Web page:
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Metabolism of leatherback turtles, gigantothermy, and thermoregulation of dinosaurs

Abstract

LEATHERBACKS (Dermochelys coriacea) are among the largest living reptiles (>900 kg)1, 2 and range from the tropics to north of the Arctic Circle3, 4. They maintain elevated body temperatures (25.5 °C) in cold seawater (7.5 °C)5, 6 and heat up on land7. Metabolic and thermoregulatory mechanisms of leatherbacks have important implications for considerations of size and function in animal biology8–10 and for speculation on the endothermic capacities of dinosaurs11–18. Here we report that metabolic rates of adults at rest and while nesting are intermediate to those predicted by allometric relationships for reptiles and mammals. Mathematical modelling indicates that leatherbacks can use large body size, peripheral tissues as insulation, and circulatory changes, to maintain warm temperatures in the North Atlantic and to avoid overheating in the tropics. This 'gigantothermy' probably allowed large dinosaurs to live in varied habitats, including Cretaceous polar regions.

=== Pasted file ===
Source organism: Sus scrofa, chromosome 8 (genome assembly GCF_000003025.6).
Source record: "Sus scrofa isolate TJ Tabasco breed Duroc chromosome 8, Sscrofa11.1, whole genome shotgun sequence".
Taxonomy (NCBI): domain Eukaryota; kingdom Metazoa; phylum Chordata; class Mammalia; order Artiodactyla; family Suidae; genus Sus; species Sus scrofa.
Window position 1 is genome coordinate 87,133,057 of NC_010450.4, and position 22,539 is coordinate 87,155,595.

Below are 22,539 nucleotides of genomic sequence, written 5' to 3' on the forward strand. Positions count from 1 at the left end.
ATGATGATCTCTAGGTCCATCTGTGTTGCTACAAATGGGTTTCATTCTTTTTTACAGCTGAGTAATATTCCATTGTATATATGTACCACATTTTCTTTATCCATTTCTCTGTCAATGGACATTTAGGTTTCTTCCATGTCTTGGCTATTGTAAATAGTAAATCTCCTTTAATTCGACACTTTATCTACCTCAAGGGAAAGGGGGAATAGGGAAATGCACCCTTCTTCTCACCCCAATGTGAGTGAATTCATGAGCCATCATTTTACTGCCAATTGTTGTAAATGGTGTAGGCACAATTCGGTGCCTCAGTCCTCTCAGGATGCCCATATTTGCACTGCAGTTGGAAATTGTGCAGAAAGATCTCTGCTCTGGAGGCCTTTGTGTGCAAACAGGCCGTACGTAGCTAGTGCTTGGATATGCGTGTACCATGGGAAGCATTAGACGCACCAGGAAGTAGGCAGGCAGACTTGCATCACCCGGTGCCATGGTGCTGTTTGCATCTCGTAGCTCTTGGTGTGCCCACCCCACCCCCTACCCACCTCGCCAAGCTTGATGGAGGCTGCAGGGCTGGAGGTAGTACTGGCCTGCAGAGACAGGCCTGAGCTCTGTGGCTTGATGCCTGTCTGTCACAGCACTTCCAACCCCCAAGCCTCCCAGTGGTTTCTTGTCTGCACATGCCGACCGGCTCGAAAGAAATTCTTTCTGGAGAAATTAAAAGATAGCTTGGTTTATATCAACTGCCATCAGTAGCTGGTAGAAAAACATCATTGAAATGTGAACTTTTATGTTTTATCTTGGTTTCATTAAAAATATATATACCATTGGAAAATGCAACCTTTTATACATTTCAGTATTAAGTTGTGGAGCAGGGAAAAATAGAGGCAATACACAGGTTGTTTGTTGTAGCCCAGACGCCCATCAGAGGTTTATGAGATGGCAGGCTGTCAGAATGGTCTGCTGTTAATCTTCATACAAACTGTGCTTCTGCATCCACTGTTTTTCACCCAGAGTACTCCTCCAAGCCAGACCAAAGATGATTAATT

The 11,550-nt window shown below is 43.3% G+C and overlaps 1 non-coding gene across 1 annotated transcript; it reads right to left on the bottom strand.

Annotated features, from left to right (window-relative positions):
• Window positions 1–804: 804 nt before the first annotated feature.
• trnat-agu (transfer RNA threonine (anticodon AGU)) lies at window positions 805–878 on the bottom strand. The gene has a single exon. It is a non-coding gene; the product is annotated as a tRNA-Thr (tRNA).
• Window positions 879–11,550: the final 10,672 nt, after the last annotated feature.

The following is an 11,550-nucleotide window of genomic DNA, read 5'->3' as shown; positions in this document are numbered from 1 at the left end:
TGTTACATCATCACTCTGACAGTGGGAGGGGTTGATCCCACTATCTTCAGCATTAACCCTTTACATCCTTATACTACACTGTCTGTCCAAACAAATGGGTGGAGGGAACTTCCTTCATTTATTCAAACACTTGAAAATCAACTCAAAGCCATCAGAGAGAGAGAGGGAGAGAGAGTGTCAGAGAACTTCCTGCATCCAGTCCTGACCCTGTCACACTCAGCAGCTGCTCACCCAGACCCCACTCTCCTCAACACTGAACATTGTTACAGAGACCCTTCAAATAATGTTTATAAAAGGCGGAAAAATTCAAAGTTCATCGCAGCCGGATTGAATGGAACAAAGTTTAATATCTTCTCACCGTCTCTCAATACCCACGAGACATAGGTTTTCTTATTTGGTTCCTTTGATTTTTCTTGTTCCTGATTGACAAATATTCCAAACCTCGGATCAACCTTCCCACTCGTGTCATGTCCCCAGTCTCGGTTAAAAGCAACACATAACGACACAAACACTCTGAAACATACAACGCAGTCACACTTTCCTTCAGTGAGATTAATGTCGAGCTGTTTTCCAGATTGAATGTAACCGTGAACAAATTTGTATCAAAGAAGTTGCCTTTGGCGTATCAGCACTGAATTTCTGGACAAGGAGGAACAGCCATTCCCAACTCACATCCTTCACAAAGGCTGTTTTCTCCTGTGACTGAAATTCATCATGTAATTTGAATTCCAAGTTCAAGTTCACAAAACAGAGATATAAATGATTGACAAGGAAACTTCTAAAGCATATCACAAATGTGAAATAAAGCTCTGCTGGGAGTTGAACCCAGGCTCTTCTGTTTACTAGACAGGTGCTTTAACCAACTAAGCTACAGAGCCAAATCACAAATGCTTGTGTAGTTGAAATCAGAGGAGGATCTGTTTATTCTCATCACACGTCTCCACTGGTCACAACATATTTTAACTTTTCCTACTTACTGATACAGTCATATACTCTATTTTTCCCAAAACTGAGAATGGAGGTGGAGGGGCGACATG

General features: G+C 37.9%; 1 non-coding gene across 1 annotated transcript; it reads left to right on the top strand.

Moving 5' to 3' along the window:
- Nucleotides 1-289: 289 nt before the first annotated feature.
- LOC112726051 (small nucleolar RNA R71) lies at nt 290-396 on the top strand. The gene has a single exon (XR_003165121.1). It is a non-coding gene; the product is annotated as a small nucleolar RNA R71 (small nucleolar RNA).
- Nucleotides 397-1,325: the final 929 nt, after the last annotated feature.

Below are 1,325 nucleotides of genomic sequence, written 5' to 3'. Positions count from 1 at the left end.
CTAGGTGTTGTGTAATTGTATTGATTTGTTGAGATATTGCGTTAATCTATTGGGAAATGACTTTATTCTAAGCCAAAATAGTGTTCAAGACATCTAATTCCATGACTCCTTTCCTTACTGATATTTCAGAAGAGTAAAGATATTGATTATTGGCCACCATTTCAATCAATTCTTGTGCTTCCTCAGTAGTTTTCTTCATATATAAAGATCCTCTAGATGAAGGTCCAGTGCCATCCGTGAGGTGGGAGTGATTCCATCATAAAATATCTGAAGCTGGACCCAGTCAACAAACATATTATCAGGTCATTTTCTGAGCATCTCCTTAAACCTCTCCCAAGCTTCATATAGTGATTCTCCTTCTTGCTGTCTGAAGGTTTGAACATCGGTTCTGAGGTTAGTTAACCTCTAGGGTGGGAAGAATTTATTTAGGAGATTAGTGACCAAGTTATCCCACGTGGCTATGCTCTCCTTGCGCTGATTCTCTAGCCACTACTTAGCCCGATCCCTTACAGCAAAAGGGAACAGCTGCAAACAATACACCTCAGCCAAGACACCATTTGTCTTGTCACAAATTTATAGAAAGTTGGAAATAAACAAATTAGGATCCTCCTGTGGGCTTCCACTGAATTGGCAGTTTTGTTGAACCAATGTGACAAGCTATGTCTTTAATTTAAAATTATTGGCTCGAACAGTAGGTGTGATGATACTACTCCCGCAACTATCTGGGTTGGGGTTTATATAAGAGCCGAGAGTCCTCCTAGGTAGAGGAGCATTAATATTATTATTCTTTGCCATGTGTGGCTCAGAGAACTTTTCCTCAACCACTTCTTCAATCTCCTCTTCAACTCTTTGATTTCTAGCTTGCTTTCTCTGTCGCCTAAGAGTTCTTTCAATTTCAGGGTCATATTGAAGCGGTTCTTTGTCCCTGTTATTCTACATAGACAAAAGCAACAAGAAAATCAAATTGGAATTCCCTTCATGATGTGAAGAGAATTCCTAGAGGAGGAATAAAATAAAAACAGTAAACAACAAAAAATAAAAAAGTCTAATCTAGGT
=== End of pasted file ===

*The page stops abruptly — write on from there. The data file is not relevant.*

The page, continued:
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Paladino, F., O'Connor, M. & Spotila, J. Metabolism of leatherback turtles, gigantothermy, and thermoregulation of dinosaurs. Nature 344, 858–860 (1990). https://doi.org/10.1038/344858a0

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